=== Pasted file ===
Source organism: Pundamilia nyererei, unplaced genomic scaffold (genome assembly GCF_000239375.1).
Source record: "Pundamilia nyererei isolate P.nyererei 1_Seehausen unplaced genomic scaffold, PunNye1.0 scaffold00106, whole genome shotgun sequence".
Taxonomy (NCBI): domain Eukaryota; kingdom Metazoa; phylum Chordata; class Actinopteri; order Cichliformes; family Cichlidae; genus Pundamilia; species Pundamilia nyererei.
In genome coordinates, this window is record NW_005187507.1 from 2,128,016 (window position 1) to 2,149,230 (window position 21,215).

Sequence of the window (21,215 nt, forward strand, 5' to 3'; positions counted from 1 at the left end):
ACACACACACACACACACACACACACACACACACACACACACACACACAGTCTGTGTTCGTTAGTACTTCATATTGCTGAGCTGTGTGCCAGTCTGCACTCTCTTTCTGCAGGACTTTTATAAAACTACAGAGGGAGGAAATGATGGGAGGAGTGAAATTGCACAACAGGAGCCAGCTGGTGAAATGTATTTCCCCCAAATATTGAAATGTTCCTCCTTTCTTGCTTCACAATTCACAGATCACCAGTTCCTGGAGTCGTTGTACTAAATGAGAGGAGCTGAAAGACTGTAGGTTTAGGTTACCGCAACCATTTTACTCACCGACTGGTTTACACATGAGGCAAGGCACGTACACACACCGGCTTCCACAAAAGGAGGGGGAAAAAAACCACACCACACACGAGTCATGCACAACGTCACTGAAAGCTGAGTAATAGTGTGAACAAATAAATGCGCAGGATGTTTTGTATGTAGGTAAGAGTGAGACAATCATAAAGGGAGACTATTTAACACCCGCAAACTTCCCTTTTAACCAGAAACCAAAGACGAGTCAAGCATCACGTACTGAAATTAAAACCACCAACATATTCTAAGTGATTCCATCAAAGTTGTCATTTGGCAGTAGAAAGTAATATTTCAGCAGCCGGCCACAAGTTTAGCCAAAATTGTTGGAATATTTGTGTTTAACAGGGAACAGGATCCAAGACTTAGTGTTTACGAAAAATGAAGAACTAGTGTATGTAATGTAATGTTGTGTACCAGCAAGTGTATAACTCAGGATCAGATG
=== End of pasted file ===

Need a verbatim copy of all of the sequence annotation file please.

Source organism: Pundamilia nyererei, unplaced genomic scaffold (genome assembly GCF_000239375.1).
Source record: "Pundamilia nyererei isolate P.nyererei 1_Seehausen unplaced genomic scaffold, PunNye1.0 scaffold00106, whole genome shotgun sequence".
Taxonomy (NCBI): domain Eukaryota; kingdom Metazoa; phylum Chordata; class Actinopteri; order Cichliformes; family Cichlidae; genus Pundamilia; species Pundamilia nyererei.
In genome coordinates, this window is record NW_005187507.1 from 2,128,016 (window position 1) to 2,149,230 (window position 21,215).

Sequence of the window (21,215 nt, forward strand, 5' to 3'; positions counted from 1 at the left end):
ACACACACACACACACACACACACACACACACACACACACACACACACAGTCTGTGTTCGTTAGTACTTCATATTGCTGAGCTGTGTGCCAGTCTGCACTCTCTTTCTGCAGGACTTTTATAAAACTACAGAGGGAGGAAATGATGGGAGGAGTGAAATTGCACAACAGGAGCCAGCTGGTGAAATGTATTTCCCCCAAATATTGAAATGTTCCTCCTTTCTTGCTTCACAATTCACAGATCACCAGTTCCTGGAGTCGTTGTACTAAATGAGAGGAGCTGAAAGACTGTAGGTTTAGGTTACCGCAACCATTTTACTCACCGACTGGTTTACACATGAGGCAAGGCACGTACACACACCGGCTTCCACAAAAGGAGGGGGAAAAAAACCACACCACACACGAGTCATGCACAACGTCACTGAAAGCTGAGTAATAGTGTGAACAAATAAATGCGCAGGATGTTTTGTATGTAGGTAAGAGTGAGACAATCATAAAGGGAGACTATTTAACACCCGCAAACTTCCCTTTTAACCAGAAACCAAAGACGAGTCAAGCATCACGTACTGAAATTAAAACCACCAACATATTCTAAGTGATTCCATCAAAGTTGTCATTTGGCAGTAGAAAGTAATATTTCAGCAGCCGGCCACAAGTTTAGCCAAAATTGTTGGAATATTTGTGTTTAACAGGGAACAGGATCCAAGACTTAGTGTTTACGAAAAATGAAGAACTAGTGTATGTAATGTAATGTTGTGTACCAGCAAGTGTATAACTCAGGATCAGATG